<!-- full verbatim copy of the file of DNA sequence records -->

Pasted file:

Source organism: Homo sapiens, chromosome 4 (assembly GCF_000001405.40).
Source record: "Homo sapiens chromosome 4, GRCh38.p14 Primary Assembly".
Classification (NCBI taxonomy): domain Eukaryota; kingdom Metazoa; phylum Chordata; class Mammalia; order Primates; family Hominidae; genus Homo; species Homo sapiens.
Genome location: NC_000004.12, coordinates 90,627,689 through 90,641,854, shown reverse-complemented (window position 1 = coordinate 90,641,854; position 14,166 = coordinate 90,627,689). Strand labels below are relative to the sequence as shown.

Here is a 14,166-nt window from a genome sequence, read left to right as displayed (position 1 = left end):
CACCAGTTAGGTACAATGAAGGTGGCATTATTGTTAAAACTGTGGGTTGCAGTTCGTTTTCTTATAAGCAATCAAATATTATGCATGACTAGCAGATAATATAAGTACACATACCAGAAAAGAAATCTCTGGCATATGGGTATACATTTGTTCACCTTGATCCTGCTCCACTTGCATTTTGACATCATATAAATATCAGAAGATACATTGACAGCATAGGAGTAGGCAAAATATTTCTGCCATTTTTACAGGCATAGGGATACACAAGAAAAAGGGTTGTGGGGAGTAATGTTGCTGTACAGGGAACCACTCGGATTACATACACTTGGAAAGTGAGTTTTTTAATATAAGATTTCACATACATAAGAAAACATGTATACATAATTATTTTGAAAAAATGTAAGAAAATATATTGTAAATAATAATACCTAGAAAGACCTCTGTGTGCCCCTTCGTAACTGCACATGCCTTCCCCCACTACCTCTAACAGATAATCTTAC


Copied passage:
Source organism: Homo sapiens, chromosome 4 (assembly GCF_000001405.40).
Source record: "Homo sapiens chromosome 4, GRCh38.p14 Primary Assembly".
Classification (NCBI taxonomy): domain Eukaryota; kingdom Metazoa; phylum Chordata; class Mammalia; order Primates; family Hominidae; genus Homo; species Homo sapiens.
Genome location: NC_000004.12, coordinates 90,627,689 through 90,641,854, shown reverse-complemented (window position 1 = coordinate 90,641,854; position 14,166 = coordinate 90,627,689). Strand labels below are relative to the sequence as shown.

Here is a 14,166-nt window from a genome sequence, read left to right as displayed (position 1 = left end):
CACCAGTTAGGTACAATGAAGGTGGCATTATTGTTAAAACTGTGGGTTGCAGTTCGTTTTCTTATAAGCAATCAAATATTATGCATGACTAGCAGATAATATAAGTACACATACCAGAAAAGAAATCTCTGGCATATGGGTATACATTTGTTCACCTTGATCCTGCTCCACTTGCATTTTGACATCATATAAATATCAGAAGATACATTGACAGCATAGGAGTAGGCAAAATATTTCTGCCATTTTTACAGGCATAGGGATACACAAGAAAAAGGGTTGTGGGGAGTAATGTTGCTGTACAGGGAACCACTCGGATTACATACACTTGGAAAGTGAGTTTTTTAATATAAGATTTCACATACATAAGAAAACATGTATACATAATTATTTTGAAAAAATGTAAGAAAATATATTGTAAATAATAATACCTAGAAAGACCTCTGTGTGCCCCTTCGTAACTGCACATGCCTTCCCCCACTACCTCTAACAGATAATCTTAC